JERUSALEM - It is almost prayer time in Ramot, the ultra-Orthodox neighborhood in north Jerusalem, and men in black suits, white ties and black hats with wide brims are hurrying to the synagogue.
On July 31, the 10-year-old “Tal Law” exempting ultra-Orthodox Jews from military duty expired, sparking a nationwide debate in Israel over the past few weeks.
The Israeli Supreme Court ruled that the law was unconstitutional, but since then, members of the government haven’t been able to agree on new legislation. Theoretically, enlistment has now become mandatory for all 18-year-old Israelis – no more exemptions.
Yitzhak lives in Ramot with his wife. He spends eight to nine hours a day studying at the yeshiva, the religious school, to become a rabbi. The 21-year-old has just received his draft papers, which means he could be called up within two months – something he’s not even considering. "I'm not worried," he says. "There are 50,000 yeshiva students in my situation, and they aren't going to come for all of us."
A spiritual army
"We need an army - there has always been one, even in the Bible - but we also need a spiritual army," adds Yitzhak. "Studying at the yeshiva full-time is a lot harder than being in the army."
The young man cannot imagine having to sacrifice the time he devotes to studying the Torah and the Talmud. "Doing your military service - even if you keep studying at the same time - is a potentially dangerous idea; it implies that studying isn't that important after all. When people see an Orthodox Jew in the military service, they are usually puzzled. A young girl raised in a very religious environment definitely wouldn’t marry someone like that, she has to marry a man who studies."
From behind his cash register in Mea Shearim, the historic ultra-Orthodox neighborhood in Jerusalem, Essji confirms that it is a taboo. "Here, a man who serves with the military is a dishonor to his family. The family refuses to accept it, and he often has to distance himself from them,” he says.
In this quiet neighborhood, Haredim ("God-fearing" people) from different branches, Hassidim or Mitnagdim, meet in the streets, wearing their groups' distinct caftans and hats. Here, you won’t see any army uniforms.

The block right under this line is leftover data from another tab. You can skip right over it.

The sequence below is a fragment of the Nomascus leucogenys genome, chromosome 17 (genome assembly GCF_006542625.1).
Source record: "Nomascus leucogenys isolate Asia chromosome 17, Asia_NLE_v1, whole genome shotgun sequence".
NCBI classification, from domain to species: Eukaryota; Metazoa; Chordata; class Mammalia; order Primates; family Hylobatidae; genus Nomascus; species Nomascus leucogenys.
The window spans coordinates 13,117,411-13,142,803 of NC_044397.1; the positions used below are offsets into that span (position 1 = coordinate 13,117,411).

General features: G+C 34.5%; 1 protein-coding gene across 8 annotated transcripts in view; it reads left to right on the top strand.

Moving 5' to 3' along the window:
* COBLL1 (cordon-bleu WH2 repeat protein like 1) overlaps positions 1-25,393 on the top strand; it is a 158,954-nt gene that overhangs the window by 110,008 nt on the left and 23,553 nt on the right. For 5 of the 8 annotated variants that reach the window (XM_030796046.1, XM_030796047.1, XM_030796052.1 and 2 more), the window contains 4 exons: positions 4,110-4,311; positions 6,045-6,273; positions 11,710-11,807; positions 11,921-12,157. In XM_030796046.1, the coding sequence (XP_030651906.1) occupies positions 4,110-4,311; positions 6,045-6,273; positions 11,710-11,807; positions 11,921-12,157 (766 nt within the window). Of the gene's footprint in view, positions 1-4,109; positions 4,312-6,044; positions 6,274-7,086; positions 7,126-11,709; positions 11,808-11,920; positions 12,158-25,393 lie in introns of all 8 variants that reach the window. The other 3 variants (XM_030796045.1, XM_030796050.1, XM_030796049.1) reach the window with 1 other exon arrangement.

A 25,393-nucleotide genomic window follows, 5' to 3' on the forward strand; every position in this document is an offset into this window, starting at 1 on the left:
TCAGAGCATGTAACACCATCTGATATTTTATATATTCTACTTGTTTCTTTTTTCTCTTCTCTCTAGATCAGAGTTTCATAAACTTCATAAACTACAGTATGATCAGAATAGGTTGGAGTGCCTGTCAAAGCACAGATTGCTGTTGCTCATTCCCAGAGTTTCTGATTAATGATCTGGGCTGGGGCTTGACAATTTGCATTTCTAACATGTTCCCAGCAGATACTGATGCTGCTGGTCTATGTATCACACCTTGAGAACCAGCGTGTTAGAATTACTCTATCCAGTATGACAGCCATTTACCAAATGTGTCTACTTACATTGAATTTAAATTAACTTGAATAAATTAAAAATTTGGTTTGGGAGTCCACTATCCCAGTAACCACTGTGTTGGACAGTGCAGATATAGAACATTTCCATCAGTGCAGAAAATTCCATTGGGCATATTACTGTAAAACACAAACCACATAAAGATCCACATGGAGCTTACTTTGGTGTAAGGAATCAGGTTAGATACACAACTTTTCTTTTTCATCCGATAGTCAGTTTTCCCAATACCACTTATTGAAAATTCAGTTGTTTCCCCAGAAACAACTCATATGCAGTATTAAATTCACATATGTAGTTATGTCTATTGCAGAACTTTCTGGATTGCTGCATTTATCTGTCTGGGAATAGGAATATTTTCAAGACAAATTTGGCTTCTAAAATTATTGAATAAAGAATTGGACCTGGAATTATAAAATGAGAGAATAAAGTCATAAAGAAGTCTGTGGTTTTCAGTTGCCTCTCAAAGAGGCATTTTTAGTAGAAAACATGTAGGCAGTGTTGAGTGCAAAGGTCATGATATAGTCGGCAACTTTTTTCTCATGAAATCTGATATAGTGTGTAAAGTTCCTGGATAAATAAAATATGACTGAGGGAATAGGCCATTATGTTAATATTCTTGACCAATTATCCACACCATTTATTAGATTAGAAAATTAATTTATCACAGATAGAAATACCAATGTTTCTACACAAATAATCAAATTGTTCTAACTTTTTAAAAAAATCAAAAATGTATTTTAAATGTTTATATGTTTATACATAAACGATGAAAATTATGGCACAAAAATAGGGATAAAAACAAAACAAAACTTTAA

Essji, an Orthodox Jew who moved to Israel from the United States, says the philosophy of Rabbi Chazon Ish, one of the leaders of Orthodox Judaism, helps explain why young people shouldn't be in the army. "Among the new generation, some want to have a better life and make a bit of money, but Israeli employers don't hire those who haven’t done their military service," he says. "In America it's different: ultra-Orthodox Jews are allowed to work and study at the yeshiva at the same time."
Rabbi Mordekhai Bitton, bent over a bound edition of the Talmud, says the refusal to enlist is explained by history. "We are in a period of transition. After the Holocaust, there were no more Orthodox Jews left to study the Torah," he says. "And wherever the study of the Torah ceased, the Jewish people disappeared. We must have religious scholars. In Orthodox families, five people get together to support Torah scholars: the parents, the wife and the in-laws."
The army, perceived as a symbol of the non-religious world, scares Orthodox Jews. "Becoming a Torah scholar is not an easy decision for a child. It is our role to protect him using the "three 20s" model: until he is 20, we build a wall for him that is 20 meters high and 20 meters thick," says Rabbi Bitton. "The army – even the ultra-Orthodox Nahal Haredi battalions – represents a danger for spirituality, so what parent is willing to take that risk?"
Tsahal, the Israeli Defense Forces, are trying to integrate the Haredim into these specialized Nahal Haredi battalions. Conditions are adapted to make room for daily study time, with access to a military rabbi, strictly kosher food and limited contact with women soldiers. According to an army spokesperson, in 2011, nearly 1,200 ultra-Orthodox soldiers started their military service. "By 2014, we expect 2,400 soldiers to enroll each year in the different programs geared towards the ultra-Orthodox public," the spokesman says.
Even though enrolment numbers are growing, they’re still very low. Orthodox rabbis say the army doesn't need them anyway, in an era of ultra-sophisticated and technological intelligence-heavy warfare. "Why doesn't Israel move on to a professional army like other countries… everything would be fixed!" asks Rabbi Henri Kahn, who manages Kountrass, a French ultra-Orthodox magazine.
For him, the security of Israel, "a people of five million Jews surrounded by a billion enemies," relies above all on "miracles" and "divine providence." "What do you need to do to benefit from miracles and divine providence? All the answers are written in the Bible. It is a code, and to decipher it, you need to spend days and nights studying it."
Despite the end of the Tal Law, Haredim rabbis are not worried. Their stance on the military service is non-negotiable, and they feel they are at the vanguard of a new vigor of Orthodox Judaism. "We know that the state can't do much about this, and they certainly can’t throw 50,000 young people in jail for refusing to enroll," Rabbi Kahn says. The government will have to find a way around this."